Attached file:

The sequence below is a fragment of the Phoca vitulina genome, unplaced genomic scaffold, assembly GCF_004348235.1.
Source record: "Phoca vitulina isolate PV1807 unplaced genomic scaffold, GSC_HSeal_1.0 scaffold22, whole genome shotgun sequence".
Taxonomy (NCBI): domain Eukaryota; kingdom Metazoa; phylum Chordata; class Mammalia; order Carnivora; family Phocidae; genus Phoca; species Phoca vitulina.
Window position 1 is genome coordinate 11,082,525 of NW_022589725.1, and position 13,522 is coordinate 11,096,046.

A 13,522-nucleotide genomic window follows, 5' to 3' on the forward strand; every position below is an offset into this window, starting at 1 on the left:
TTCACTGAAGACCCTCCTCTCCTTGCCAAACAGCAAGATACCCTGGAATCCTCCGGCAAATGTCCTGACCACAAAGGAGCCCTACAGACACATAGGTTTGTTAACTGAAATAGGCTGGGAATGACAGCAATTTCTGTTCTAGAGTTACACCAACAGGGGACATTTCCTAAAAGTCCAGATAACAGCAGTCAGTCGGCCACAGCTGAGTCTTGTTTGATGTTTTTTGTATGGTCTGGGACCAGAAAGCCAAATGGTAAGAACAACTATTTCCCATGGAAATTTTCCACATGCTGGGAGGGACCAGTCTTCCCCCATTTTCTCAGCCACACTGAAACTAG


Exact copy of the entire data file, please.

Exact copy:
The sequence below is a fragment of the Phoca vitulina genome, unplaced genomic scaffold, assembly GCF_004348235.1.
Source record: "Phoca vitulina isolate PV1807 unplaced genomic scaffold, GSC_HSeal_1.0 scaffold22, whole genome shotgun sequence".
Taxonomy (NCBI): domain Eukaryota; kingdom Metazoa; phylum Chordata; class Mammalia; order Carnivora; family Phocidae; genus Phoca; species Phoca vitulina.
Window position 1 is genome coordinate 11,082,525 of NW_022589725.1, and position 13,522 is coordinate 11,096,046.

A 13,522-nucleotide genomic window follows, 5' to 3' on the forward strand; every position below is an offset into this window, starting at 1 on the left:
TTCACTGAAGACCCTCCTCTCCTTGCCAAACAGCAAGATACCCTGGAATCCTCCGGCAAATGTCCTGACCACAAAGGAGCCCTACAGACACATAGGTTTGTTAACTGAAATAGGCTGGGAATGACAGCAATTTCTGTTCTAGAGTTACACCAACAGGGGACATTTCCTAAAAGTCCAGATAACAGCAGTCAGTCGGCCACAGCTGAGTCTTGTTTGATGTTTTTTGTATGGTCTGGGACCAGAAAGCCAAATGGTAAGAACAACTATTTCCCATGGAAATTTTCCACATGCTGGGAGGGACCAGTCTTCCCCCATTTTCTCAGCCACACTGAAACTAG